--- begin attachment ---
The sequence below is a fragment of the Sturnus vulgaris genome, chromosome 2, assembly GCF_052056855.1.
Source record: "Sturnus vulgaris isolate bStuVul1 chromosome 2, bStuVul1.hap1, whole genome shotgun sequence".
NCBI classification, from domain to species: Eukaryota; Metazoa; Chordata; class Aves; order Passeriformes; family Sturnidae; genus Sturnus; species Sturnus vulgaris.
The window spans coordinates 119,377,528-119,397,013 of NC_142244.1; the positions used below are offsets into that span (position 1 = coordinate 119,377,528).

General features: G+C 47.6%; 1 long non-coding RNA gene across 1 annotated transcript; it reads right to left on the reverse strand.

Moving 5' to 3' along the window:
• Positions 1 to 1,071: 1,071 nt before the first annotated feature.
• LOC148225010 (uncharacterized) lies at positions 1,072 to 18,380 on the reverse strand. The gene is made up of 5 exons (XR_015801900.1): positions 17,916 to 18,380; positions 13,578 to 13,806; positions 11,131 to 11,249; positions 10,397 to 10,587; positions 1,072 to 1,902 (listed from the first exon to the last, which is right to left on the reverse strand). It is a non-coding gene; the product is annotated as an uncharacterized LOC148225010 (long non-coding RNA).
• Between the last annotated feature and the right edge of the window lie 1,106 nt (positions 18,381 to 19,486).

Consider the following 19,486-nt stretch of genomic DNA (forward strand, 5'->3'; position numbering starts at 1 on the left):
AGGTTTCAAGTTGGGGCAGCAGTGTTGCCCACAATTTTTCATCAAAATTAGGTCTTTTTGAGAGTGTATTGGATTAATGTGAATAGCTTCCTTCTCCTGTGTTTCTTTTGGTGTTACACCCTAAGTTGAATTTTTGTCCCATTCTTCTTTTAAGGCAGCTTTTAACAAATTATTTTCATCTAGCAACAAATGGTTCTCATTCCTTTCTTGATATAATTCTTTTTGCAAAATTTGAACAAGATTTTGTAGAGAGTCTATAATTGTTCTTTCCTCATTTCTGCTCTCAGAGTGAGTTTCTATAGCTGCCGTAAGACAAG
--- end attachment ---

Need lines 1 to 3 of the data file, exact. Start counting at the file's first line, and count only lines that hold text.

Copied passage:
The sequence below is a fragment of the Sturnus vulgaris genome, chromosome 2, assembly GCF_052056855.1.
Source record: "Sturnus vulgaris isolate bStuVul1 chromosome 2, bStuVul1.hap1, whole genome shotgun sequence".
NCBI classification, from domain to species: Eukaryota; Metazoa; Chordata; class Aves; order Passeriformes; family Sturnidae; genus Sturnus; species Sturnus vulgaris.